Fox News Radio host Todd Starnes finally answered the question that political pollsters have been struggling to answer: Why is Donald Trump so popular across so many demographic groups? His theory is that while "everybody is trying to be the kinder, gentler, you know, the compassionate conservative," that's not what the "average American" actually wants.

He broke it down further, using a dog analogy. "The average American," Starnes explained, "they don't want one of those metrosexual purse dogs, they want a pit bull in the White House." Donald Trump, presumably, is the pit bull. A candidate such as Jeb Bush, in Starnes' opinion, is the "metrosexual purse dog."

In polls that came out this week, Trump led the GOP presidential field by a 2-to-1 advantage, garnering support from 26 percent of respondents in both the latest Monmouth University poll and the latest Fox poll. While political pundits were at first leery of Trump's staying power, Starnes said he knew all along that Trump's support would only continue to grow.

"I might not be the brightest bulb in the lava lamp," Starnes said, "but I came out with a commentary that aired all across the country that said 'do not underestimate Donald Trump.' This is the guy who is saying what the American working man and the American working woman want to hear." Becca Stanek

rip cecil
1:39 p.m. ET
Cameron Spencer/Getty Images

People will try to make a dime off of anything, including, apparently, Cecil the lion. Killed last month in Zimbabwe by a dentist, Cecil has been all over headlines recently (Was Jericho the Lion also murdered? What about this other lion?), and his likeness could soon end up stores, too. Motherboard reports that there have already been four trademark applications filed to the United States Patent and Trademark office, all of which are vying to claim Cecil for themselves.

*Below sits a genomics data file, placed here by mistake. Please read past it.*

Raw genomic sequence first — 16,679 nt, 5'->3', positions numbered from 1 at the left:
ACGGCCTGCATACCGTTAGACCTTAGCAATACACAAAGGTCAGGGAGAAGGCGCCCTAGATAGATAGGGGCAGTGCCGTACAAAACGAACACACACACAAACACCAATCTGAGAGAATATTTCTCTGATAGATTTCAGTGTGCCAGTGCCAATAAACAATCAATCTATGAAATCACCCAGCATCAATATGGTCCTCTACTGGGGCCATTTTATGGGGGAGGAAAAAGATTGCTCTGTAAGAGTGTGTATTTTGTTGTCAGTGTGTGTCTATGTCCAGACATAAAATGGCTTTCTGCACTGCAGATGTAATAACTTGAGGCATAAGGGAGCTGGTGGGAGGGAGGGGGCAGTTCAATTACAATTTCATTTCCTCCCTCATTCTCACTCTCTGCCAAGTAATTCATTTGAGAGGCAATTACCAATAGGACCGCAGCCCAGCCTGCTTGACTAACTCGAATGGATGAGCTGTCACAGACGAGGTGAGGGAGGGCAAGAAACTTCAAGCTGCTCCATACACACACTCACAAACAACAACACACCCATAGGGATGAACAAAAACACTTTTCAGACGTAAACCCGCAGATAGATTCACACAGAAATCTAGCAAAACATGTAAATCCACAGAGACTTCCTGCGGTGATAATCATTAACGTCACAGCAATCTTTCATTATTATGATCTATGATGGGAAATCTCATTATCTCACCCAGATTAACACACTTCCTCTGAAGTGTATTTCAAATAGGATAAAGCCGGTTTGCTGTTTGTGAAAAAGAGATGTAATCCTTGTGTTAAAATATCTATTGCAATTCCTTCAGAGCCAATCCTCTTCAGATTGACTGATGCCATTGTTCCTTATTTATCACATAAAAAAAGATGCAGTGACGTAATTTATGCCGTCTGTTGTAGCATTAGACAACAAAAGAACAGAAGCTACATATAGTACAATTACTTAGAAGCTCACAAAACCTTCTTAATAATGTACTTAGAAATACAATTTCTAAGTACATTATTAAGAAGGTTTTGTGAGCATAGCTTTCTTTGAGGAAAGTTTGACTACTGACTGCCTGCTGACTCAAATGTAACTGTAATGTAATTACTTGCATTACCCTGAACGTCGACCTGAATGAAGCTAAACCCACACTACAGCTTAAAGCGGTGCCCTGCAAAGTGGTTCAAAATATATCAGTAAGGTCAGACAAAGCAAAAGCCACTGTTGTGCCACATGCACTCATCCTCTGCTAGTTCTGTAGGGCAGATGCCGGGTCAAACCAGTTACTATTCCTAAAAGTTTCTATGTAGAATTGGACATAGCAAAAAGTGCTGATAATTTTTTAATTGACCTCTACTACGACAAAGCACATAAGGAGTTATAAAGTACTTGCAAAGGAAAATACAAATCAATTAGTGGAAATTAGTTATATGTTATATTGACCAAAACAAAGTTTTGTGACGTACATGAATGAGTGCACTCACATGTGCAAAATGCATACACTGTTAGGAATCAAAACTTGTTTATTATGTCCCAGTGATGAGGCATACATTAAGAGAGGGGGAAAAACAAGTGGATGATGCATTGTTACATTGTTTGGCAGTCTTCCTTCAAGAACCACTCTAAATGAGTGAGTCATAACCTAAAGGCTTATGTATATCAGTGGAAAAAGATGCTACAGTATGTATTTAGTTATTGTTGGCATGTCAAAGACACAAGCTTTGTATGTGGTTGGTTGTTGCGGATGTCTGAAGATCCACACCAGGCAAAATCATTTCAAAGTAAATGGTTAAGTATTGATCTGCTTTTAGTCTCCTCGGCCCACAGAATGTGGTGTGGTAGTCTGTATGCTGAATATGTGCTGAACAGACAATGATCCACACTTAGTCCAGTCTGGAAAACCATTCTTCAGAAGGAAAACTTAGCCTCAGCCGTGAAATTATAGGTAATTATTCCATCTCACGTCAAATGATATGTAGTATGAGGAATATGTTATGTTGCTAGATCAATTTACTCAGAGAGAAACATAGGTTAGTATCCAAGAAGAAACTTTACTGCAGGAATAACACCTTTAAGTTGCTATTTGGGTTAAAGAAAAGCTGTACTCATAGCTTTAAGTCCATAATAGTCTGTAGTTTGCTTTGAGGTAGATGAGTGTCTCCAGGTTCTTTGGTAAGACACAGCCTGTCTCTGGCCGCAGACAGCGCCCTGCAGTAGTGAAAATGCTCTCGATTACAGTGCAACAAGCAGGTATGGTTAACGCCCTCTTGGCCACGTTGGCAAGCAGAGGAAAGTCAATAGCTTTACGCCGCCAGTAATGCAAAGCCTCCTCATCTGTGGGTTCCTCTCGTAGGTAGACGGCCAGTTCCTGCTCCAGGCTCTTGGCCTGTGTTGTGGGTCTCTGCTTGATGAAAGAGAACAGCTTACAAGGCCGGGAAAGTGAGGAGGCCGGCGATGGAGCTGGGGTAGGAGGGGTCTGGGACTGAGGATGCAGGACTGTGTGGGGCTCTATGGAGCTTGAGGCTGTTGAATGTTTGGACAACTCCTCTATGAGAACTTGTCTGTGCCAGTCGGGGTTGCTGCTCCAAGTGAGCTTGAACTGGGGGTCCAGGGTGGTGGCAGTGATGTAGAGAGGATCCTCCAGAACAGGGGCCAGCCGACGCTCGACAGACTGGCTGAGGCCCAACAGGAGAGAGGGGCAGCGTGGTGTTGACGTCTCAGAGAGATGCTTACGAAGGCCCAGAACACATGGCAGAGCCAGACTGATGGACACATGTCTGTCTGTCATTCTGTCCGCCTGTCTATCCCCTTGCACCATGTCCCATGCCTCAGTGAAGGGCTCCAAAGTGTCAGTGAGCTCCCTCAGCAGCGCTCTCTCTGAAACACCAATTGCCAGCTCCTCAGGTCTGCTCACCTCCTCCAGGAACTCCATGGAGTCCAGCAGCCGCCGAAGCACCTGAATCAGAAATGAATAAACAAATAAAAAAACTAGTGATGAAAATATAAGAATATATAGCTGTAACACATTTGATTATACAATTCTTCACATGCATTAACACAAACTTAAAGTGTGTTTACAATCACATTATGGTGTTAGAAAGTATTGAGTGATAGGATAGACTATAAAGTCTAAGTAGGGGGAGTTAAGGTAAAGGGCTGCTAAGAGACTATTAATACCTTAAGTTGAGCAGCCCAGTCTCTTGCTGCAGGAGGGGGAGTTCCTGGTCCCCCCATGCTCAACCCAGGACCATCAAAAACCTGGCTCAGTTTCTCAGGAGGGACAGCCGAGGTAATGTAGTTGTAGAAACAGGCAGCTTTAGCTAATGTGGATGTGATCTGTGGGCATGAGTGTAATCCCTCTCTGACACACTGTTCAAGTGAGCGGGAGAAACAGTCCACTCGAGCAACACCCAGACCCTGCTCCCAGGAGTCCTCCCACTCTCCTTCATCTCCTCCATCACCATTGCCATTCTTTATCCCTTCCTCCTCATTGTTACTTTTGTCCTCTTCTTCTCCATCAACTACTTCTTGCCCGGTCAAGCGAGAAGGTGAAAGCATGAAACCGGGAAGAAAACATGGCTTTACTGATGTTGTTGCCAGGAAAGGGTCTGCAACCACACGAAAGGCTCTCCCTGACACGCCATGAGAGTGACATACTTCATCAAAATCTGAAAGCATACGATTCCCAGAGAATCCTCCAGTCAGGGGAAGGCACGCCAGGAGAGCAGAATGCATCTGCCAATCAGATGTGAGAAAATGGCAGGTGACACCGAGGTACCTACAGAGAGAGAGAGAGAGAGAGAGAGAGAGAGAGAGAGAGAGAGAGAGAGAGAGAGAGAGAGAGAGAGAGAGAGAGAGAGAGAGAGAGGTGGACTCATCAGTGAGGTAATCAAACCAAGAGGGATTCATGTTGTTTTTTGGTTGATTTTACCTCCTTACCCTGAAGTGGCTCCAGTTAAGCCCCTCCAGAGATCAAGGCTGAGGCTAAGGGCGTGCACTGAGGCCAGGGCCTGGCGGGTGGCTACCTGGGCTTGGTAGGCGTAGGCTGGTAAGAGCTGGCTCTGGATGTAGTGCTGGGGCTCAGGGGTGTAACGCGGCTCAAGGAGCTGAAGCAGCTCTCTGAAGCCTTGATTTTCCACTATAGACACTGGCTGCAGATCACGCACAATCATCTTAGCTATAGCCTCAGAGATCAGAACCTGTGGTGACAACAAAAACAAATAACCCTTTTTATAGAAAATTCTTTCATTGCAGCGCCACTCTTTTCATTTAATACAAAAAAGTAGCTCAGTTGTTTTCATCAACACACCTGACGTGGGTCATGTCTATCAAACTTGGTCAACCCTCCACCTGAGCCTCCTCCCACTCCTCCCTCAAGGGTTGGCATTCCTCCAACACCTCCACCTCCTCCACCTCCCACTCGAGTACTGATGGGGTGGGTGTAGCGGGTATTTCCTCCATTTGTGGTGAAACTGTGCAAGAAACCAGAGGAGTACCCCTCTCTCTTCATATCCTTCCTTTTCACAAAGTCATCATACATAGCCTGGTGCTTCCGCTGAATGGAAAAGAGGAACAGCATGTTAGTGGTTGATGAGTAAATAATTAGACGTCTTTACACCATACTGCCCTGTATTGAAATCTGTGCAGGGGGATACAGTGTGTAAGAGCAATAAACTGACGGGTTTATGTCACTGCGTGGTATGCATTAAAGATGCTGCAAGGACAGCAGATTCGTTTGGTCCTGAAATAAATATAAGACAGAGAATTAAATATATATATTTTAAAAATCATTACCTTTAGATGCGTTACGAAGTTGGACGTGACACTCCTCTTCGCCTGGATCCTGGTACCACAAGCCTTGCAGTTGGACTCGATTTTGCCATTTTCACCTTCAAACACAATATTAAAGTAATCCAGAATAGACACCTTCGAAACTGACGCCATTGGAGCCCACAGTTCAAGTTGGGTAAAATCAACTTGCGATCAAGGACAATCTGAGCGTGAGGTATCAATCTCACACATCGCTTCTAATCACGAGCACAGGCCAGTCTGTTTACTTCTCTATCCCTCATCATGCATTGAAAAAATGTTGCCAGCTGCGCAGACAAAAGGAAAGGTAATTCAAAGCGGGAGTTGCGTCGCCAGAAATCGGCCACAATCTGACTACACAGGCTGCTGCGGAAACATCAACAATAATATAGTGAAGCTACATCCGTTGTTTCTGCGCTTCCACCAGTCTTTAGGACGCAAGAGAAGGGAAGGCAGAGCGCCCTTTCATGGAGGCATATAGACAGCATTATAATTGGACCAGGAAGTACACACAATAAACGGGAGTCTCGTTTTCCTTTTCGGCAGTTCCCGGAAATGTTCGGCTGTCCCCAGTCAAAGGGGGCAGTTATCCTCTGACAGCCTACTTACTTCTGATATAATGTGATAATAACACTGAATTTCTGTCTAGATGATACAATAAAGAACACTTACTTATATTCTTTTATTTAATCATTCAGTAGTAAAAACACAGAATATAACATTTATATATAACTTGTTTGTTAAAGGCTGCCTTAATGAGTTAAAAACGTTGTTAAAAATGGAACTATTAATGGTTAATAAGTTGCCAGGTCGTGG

The four applications were all filed for "paraphernalia," meaning the companies are looking to claim the rights to Cecil in order to make T-shirts, stuffed animals, and home decor. A travel agency, the maker of Beanie Babies, and the toy company responsible for plush toys of One Direction band members all filed for trademarks.

If these companies are really going to cash in on the Cecil craze, though, they may have already missed their window of opportunity: Motherboard points out that the Cecil the lion hype is unlikely to last the duration of the lengthy legal process required to acquire a trademark. Jeva Lange

nose knows
1:01 p.m. ET
Jennifer Polixenni Brankin/Getty Images

Being blind or deaf poses some very serious problems to living a normal life. But what about losing your sense of smell?

Sure, you would be blissfully unaware of some of the more unpleasant smells in the world (shout out to hot garbage) — but what must it feel like to not experience the aroma of delicious barbecue wafting from the grill, or the scent of an asphalt driveway after the rain, or that indescribably delicious smell of a newborn baby?

Our sense of smell is deeply intertwined with our memories and emotions, meaning that those who lose their ability to smell through accident or illness experience "a strong sense of loss," writes Emma Young at Mosaic. Young spoke with Nick, a 34-year-old who lost his sense of smell after a hockey accident last year. While Nick is thankful to be alive, it's clear that losing his sense of smell (doctors suspect his olfactory nerve cells were damaged or totally destroyed after he sustained a head injury) has come with an enormous emotional toll.

While the tongue can still taste sweet, salty, sour, bitter, and umami flavors, "more complex flavors — like grapefruit or barbecued steak — depend on smell," Young writes. Nick, who works at a craft brewery, says that without his sense of smell, his favorite beer is "a shell of its former self" to him now. He knows that the hops should give off notes of pine, citrus, and grapefruit, but he can no longer confirm that. He has also begun to rely on salty and spicy foods to whet his appetite now that the subtleties of flavor that come with foods' aromas are lost on him.

But the saddest part of Nick's ailment may be how once visceral experiences have now lost a dimension. As Nick puts it:

"I walk into my parents' house or my wife's family's house — and it doesn't have that smell. And I miss the ambience and the smells when there's an Eagles game, and everyone sets up grills in all the parking lots in south Philly, and grill up all kinds of crazy food items, and drink beer, hours before the game starts. Stuff you are used to... it's just gone." [Mosaic]

Read the full story at Mosaic. Samantha Rollins